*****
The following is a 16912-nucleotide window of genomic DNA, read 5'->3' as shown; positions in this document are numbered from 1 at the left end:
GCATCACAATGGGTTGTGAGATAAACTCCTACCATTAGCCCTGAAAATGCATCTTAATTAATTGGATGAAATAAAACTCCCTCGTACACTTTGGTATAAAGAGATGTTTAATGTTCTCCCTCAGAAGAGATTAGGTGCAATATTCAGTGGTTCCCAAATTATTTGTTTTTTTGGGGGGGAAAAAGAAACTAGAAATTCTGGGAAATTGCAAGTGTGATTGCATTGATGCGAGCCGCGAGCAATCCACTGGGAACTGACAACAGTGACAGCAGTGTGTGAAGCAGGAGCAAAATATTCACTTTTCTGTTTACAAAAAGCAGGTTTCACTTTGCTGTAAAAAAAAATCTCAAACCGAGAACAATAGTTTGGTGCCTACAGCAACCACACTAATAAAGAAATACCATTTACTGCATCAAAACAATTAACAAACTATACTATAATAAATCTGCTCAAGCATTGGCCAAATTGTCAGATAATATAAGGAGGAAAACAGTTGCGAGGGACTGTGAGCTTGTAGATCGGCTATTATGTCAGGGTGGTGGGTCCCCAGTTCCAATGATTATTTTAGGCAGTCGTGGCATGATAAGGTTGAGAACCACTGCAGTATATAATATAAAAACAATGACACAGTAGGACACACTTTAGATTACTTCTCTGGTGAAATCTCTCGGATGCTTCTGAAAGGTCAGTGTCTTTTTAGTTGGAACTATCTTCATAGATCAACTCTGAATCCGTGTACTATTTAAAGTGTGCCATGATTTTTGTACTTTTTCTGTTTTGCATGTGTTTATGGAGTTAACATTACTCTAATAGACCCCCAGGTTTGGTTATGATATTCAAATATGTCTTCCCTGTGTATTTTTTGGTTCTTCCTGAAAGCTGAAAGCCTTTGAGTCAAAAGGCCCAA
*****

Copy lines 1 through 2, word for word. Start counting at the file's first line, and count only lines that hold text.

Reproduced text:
The following is a 16912-nucleotide window of genomic DNA, read 5'->3' as shown; positions in this document are numbered from 1 at the left end:
GCATCACAATGGGTTGTGAGATAAACTCCTACCATTAGCCCTGAAAATGCATCTTAATTAATTGGATGAAATAAAACTCCCTCGTACACTTTGGTATAAAGAGATGTTTAATGTTCTCCCTCAGAAGAGATTAGGTGCAATATTCAGTGGTTCCCAAATTATTTGTTTTTTTGGGGGGGAAAAAGAAACTAGAAATTCTGGGAAATTGCAAGTGTGATTGCATTGATGCGAGCCGCGAGCAATCCACTGGGAACTGACAACAGTGACAGCAGTGTGTGAAGCAGGAGCAAAATATTCACTTTTCTGTTTACAAAAAGCAGGTTTCACTTTGCTGTAAAAAAAAATCTCAAACCGAGAACAATAGTTTGGTGCCTACAGCAACCACACTAATAAAGAAATACCATTTACTGCATCAAAACAATTAACAAACTATACTATAATAAATCTGCTCAAGCATTGGCCAAATTGTCAGATAATATAAGGAGGAAAACAGTTGCGAGGGACTGTGAGCTTGTAGATCGGCTATTATGTCAGGGTGGTGGGTCCCCAGTTCCAATGATTATTTTAGGCAGTCGTGGCATGATAAGGTTGAGAACCACTGCAGTATATAATATAAAAACAATGACACAGTAGGACACACTTTAGATTACTTCTCTGGTGAAATCTCTCGGATGCTTCTGAAAGGTCAGTGTCTTTTTAGTTGGAACTATCTTCATAGATCAACTCTGAATCCGTGTACTATTTAAAGTGTGCCATGATTTTTGTACTTTTTCTGTTTTGCATGTGTTTATGGAGTTAACATTACTCTAATAGACCCCCAGGTTTGGTTATGATATTCAAATATGTCTTCCCTGTGTATTTTTTGGTTCTTCCTGAAAGCTGAAAGCCTTTGAGTCAAAAGGCCCAA